Outdoor Alaska: How small streams help Bristol Bay's productivity
Bristol Bay is unrivaled in its production of sockeye salmon.
This year's run topped out at more than 56 million reds. While it didn't reach last year's all time record, it's still more than 15 million fish greater than the Department of Fish and Game's preseason forecast.
The University of Washington has been documenting data on everything ranging from environmental conditions to daily counts of fish in numerous streams in the Bristol Bay watershed.
Through long term monitoring, researchers with UW have been able learn a lot about what drives Bristol Bay's production. One key factor - diversity.
"You can see its only five or six feet wide, but this little stream over the course of the about a half mile to a mile of stream looks like it will support this year maybe five or six thousand fish," Daniel Schindler, professor at the UW School of Aquatic and Fishery Sciences said.
Schindler has spend summers on the Wood River system in the Western Bristol Bay watershed since 1997.
"If you came here in a month you would see very little evidence that salmon were ever here. And you'd look at this tiny stream, and it's not deep enough for holding things like trout in it, and it would be very easy to underestimate how very important it is for supporting, in this case, sockeye salmon," Schindler said. "They are very effective at using little tiny pieces of habitat like this that are only a few feet wide to the river that we just came up that is in some places 200 meters wide, to spawning on the beaches of lakes where the lakes are maybe 10 miles across.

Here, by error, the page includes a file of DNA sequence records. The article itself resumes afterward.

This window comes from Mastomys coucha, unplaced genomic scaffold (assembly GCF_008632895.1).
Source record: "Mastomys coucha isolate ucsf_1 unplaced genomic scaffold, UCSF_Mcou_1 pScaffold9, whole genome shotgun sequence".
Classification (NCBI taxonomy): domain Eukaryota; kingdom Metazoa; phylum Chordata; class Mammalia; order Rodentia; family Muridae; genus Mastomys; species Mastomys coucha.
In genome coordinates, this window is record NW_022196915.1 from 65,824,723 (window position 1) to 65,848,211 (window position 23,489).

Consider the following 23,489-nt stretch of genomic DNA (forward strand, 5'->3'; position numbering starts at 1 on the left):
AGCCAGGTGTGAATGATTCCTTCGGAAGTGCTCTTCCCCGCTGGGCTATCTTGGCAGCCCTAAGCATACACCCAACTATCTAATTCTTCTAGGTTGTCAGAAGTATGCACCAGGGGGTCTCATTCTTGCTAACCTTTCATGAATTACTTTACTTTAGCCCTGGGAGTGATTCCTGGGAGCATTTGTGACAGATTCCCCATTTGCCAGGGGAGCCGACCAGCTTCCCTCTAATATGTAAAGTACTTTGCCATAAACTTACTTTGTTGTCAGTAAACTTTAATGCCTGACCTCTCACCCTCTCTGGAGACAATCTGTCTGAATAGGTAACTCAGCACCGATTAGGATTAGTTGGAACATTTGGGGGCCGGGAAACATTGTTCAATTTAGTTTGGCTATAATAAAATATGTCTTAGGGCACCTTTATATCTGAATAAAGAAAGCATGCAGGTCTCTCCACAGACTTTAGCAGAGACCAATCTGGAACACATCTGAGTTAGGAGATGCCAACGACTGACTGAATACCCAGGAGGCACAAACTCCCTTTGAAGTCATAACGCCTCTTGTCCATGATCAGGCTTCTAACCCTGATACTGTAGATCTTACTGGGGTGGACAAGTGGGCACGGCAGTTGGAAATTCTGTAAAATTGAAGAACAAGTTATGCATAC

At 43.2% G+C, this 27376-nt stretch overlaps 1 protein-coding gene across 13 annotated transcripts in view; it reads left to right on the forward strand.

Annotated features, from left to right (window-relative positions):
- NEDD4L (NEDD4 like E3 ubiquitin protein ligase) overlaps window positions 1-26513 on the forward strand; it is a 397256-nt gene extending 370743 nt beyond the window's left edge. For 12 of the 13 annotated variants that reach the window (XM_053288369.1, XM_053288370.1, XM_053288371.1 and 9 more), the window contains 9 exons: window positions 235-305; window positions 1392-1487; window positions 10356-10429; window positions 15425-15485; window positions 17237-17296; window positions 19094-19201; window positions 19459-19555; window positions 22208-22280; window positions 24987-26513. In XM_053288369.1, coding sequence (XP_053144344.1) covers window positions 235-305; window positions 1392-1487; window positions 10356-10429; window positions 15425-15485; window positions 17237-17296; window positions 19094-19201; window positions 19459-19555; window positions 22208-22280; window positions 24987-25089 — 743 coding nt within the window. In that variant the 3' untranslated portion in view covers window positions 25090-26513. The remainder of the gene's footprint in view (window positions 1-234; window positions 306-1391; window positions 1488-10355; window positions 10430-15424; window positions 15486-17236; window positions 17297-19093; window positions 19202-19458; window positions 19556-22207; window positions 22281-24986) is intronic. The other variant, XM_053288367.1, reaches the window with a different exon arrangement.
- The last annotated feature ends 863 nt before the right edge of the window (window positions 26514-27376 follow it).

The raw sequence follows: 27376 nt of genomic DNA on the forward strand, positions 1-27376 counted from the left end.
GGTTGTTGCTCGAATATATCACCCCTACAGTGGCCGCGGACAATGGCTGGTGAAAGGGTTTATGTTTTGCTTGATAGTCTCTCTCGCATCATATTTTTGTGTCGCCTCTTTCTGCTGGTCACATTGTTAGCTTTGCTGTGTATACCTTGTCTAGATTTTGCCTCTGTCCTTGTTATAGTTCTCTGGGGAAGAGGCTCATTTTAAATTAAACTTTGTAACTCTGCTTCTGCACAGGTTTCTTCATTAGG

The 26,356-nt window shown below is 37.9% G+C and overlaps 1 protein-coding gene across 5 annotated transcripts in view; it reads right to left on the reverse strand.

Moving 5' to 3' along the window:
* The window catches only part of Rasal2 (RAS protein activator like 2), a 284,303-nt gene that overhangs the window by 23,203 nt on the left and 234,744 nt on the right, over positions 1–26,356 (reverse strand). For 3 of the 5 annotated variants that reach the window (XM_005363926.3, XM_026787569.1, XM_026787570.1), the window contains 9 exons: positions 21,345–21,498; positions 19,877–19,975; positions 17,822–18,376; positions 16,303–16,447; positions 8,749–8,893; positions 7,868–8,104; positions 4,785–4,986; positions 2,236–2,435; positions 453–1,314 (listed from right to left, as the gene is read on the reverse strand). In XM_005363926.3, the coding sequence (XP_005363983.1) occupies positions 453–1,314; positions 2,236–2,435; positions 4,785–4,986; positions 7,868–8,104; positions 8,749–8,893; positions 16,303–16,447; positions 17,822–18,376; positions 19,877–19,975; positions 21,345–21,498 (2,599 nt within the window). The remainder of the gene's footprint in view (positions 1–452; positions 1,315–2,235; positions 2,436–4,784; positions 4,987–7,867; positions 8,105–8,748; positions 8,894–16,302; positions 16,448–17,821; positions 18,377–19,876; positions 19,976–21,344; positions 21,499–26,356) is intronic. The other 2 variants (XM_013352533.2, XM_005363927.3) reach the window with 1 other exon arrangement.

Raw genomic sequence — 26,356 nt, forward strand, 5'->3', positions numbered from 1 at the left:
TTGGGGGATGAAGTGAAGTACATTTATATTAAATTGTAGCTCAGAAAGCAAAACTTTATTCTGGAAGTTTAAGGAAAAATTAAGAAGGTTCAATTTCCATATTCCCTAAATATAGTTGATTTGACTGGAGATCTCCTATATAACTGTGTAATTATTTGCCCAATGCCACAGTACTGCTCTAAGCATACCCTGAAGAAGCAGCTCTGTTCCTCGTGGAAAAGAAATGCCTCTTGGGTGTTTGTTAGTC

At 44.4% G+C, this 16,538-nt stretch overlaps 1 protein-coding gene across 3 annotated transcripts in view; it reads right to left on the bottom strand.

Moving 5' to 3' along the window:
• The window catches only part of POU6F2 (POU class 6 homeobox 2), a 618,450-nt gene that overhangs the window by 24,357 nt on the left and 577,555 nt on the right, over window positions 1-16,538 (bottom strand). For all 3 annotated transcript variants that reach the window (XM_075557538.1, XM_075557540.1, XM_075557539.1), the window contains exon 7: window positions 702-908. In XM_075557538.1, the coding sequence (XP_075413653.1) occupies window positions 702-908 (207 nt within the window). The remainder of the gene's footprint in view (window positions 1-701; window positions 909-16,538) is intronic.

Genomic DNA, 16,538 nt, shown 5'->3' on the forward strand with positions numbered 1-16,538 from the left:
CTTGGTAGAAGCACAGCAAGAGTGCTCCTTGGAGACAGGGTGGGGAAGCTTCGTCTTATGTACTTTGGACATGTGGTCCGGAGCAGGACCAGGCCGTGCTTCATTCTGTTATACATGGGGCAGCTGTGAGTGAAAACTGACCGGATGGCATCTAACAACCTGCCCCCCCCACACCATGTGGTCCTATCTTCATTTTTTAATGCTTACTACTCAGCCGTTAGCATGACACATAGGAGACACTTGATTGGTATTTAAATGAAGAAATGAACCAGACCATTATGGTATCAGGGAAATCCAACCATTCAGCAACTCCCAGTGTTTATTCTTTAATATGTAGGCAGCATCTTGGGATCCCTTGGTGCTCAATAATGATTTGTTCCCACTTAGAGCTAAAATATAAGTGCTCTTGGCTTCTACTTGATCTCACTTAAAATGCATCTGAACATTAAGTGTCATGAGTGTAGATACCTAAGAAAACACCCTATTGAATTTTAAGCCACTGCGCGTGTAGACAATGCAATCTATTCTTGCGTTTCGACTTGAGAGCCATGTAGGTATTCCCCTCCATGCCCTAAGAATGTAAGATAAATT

Although the overall fishery in Bristol Bay has been highly productive overall, Schindler says individual streams where salmon spawn are highly variable.
"The big surprise we often see is that the population of fish that we see at any given location is anything but stable. Some years you'll see a couple hundred fish in a stream like this, and some years you'll come back and there will be 5,000 fish that have returned to spawn in this location," Schindler said. "And it's not as if those were fish that took a wrong turn. Those are fish that we know were born in this little stream."
Schindler says although individual streams and rivers go through boom years and bust years, the overall system is stable because not all the booms and not all the busts line up.
"That's one of the mysteries that we'd like to figure out, is why certain streams do well and other streams do well in other years," Schindler said.
Small streams aren't just important to the overall health of the fish stock. They're also important for wildlife.
"This is the first opportunity to get salmon when they come back to the watershed during the summer. Bears are very effective at killing fish in a stream like this and they can eat this while they're still relatively fresh," Schindler said. "Things like bears and eagles actively exploit this diversity on the landscape. They're start feeding on places like this in July and by September they'll be feeding on the big rivers where those populations spawn."